The marinade I use for the cauliflower is pretty simple, with my favorite Italian flavors. With the garden now growing happily, I use fresh herbs, but you can use dry as well.

1/4 cup extra virgin olive oil
1/2 cups chopped scallions
2 garlic cloves, finely chopped
chopped fresh parsley and oregano to taste
salt and pepper

Combine these ingredients in a bowl.

Slice the head of cauliflower across the whole head into 1 1/2-inch steak-like pieces. Place them on a baking pan covered with non-stick aluminum foil. Brush the cauliflower on both sides with the marinade. Use it all up!

Place the baking pan in a pre-heated 400-degree oven and bake it for about an hour, until the cauliflower is golden brown on the edges. Flip the cauliflower steaks over after the first 30 minutes.

It’s OK if your cauliflower steaks break apart a bit. They’ll still taste great!

The meat sauce I use is one that I make all the time with simple ingredients…

1 lb. grass-fed ground beef
1 medium onion, finely chopped
1 28-oz. can of whole San Marzano tomatoes
dried oregano, basil and parsley
granulated garlic
extra virgin olive oil
salt and pepper

Heat the olive oil in a pan and add the onions. Sauté them until they’re translucent, then add the ground beef. Cook the beef until it has browned completely. Add the can of tomatoes, chopping the whole tomatoes up with a spatula (or squeezing them with your hands), breaking up the big pieces into smaller chunks. (I like my sauce a little chunky.) Add the oregano, basil, parsley, garlic, salt and pepper to taste.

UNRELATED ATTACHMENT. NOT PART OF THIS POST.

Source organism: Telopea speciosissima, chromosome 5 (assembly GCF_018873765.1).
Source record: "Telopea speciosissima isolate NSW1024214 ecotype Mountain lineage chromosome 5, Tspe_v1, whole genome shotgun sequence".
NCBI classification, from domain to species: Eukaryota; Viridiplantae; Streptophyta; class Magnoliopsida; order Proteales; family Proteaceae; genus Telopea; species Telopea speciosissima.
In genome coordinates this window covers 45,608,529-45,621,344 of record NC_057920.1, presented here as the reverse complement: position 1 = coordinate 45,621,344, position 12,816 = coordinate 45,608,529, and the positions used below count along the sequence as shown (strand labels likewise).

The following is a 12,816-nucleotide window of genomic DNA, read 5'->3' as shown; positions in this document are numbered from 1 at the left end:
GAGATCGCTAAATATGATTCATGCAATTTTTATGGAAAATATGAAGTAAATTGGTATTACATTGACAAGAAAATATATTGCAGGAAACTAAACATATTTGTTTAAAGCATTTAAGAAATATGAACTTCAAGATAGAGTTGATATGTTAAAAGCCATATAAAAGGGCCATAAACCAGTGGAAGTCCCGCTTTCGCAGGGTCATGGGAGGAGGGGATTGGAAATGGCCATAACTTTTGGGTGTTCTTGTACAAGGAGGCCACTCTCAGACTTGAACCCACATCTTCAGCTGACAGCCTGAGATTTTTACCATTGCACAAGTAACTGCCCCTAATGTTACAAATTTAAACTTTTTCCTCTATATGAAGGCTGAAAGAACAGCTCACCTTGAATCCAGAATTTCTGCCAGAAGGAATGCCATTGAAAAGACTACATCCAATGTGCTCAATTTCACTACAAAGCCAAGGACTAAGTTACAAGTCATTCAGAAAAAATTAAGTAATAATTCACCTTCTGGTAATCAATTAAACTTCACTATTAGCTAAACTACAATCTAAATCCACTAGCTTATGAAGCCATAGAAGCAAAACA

Let the sauce cook down until it has thickened.

When the cauliflower steaks are ready, place them on a plate and pour the awesome meat sauce on them. Garnish with some freshly grated Parmigiano Reggiano.

This dish was a huge hit when I brought it to a neighborhood party a while ago. Imagine the best of a deviled egg and a BBQ chicken sandwich, and you’ve got this appetizer that rocks in more ways than one….and you can make it ahead of time.

I boil the eggs and make the cole slaw the day before, then keep them in the fridge. Even the chicken can be cooked the day before and then warmed through before assembling right before your guests arrive. Be sure to make a lot of them…they’ll go faster than the hard-boiled eggs in “Cool Hand Luke!”

This recipe is gluten-free, as long as you use GF soy sauce.

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For the chicken and BBQ sauce:
3 cups ketchup
1 tablespoon apple cider vinegar